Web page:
The Houston rapper boasts about sex with the zeal of her horniest male peers, tilted to provide perspective from another gender. She demands head without promising anything further, looking to get slurped like an Icee. “Rich” is a sub-two minute slice of pimp rap in the vein of Megan’s idol Pimp C, but here she’s not even using men for their bodies, just their money. She loves a lot of zeroes but won’t tolerate losers. She’s a “rich bi**h with some rich friends / and if he buy it for me, he gotta buy it for them.”

For two-thirds of its brief runtime, Suga is Megan’s best release yet, perfectly balancing rap ability and pop craftsmanship. The EP stumbles in its last three songs by slathering the MC’s voice in unseemly Auto-Tune. What may have been an attempt to adapt to hip-hop’s mainstream instead just genericizes one of its most distinctive voices, and I mean that literally. Digitally forcing Megan’s voice into a melody on “Stop Playing” obscures the personality in her performance, though that may also stem from the plodding cadence borrowed from guest Gunna. The two rappers circle each other in the aquatic depths of the beat but never truly swim up next to each other, especially compared to the on-record chemistry Megan has shown with past collaborators like Moneybagg Yo, Maxo Kream, or Young Nudy.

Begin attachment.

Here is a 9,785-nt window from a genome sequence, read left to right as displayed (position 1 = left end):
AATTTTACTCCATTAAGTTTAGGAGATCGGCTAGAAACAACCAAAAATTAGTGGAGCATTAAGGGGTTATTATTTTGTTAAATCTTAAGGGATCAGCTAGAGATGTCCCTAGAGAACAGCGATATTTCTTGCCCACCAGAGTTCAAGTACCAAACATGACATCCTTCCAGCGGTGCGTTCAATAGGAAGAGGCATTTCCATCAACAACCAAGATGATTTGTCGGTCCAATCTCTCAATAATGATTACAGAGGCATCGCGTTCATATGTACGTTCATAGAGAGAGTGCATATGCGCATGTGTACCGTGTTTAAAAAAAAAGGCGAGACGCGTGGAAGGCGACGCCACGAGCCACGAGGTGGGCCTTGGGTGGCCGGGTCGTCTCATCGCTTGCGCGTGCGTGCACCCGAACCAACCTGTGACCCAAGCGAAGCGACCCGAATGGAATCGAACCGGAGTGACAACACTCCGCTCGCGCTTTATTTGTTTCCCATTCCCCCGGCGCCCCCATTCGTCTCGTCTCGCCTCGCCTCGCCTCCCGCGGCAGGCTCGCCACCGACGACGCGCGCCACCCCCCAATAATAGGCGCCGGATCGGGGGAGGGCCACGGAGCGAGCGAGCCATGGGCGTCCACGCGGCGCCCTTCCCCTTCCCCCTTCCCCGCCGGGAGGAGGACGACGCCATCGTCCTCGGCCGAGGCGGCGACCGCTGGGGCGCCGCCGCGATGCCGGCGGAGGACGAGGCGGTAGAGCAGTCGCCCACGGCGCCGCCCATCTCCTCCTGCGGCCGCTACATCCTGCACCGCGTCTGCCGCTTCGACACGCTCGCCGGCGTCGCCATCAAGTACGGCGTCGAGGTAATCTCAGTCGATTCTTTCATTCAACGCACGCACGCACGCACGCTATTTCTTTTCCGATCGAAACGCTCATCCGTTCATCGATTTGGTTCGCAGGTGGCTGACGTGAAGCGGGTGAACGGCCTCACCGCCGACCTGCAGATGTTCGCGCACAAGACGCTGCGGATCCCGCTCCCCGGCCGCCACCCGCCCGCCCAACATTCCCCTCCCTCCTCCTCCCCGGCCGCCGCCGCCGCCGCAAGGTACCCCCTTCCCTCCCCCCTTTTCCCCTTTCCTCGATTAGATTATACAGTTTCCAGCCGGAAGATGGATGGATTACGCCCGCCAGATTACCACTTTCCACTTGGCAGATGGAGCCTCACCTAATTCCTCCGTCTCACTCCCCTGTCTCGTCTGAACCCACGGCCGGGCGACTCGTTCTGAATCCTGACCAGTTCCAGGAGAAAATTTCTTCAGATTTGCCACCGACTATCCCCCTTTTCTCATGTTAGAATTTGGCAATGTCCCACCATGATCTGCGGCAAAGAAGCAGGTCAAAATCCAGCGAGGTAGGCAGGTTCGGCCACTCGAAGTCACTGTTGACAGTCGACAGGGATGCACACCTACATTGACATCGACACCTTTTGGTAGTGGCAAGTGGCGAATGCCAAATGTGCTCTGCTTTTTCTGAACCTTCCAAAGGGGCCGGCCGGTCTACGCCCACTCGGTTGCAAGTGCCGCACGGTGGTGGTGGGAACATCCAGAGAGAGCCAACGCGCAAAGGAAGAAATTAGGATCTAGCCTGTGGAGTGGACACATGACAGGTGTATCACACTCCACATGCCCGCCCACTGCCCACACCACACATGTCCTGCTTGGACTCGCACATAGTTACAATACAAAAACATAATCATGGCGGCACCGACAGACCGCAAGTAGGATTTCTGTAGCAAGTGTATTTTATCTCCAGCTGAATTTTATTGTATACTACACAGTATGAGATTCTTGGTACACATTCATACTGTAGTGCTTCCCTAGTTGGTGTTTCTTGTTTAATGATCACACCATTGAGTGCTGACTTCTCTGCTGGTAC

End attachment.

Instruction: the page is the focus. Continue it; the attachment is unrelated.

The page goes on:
The disappointment of Suga’s conclusion is compounded knowing that the beats come from bona fide legends, two from The Neptunes and one co-produced by Timbaland. The former’s choir chops on “Crying in the Car” sound like a rejected Chance The Rapper beat from 2016, unfortunately appropriate for Megan’s verses devoid of memorable imagery beyond the title. “What I Need,” produced by Timbaland and J Tabb, is just forgettable, a sex song that feels more perfunctory than pleasurable.

Despite some missteps, Suga is a solid release from a developing artist. Nothing is certain given her current legal brouhaha, but her recent statements indicate that Suga is meant to be a mere prelude to her next release. (Supposedly her hallowed “debut album,” but that same term was also used for 2019’s Fever. If you put any extra gravitas behind record label product nomenclature, I have a SXSW ticket to sell you.) It’s possible that these songs will pale in comparison to the ones the rapper has saved for the next project.

Perhaps the EP’s mere release is the real victory. Even ignoring the particularities of Megan’s 1501 deal, the music industry has frequently signed talented female rappers to major label deals over the last decade, only to let them languish in purgatory between releases. It’s a troubling pattern that’s impacted Kamaiyah, Tink, Katie Got Bandz, DeJ Loaf, even a rap-adjacent pop singer like Tinashe. (Thankfully, all these artists have been able to resume releasing music through independence or new deals, but the years of silence feel like lost opportunity, especially compared to these artists’ more prolific male peers.) True to the world-conquering spirit of her music, it’s comforting to know that Megan Thee Stallion won’t be silenced.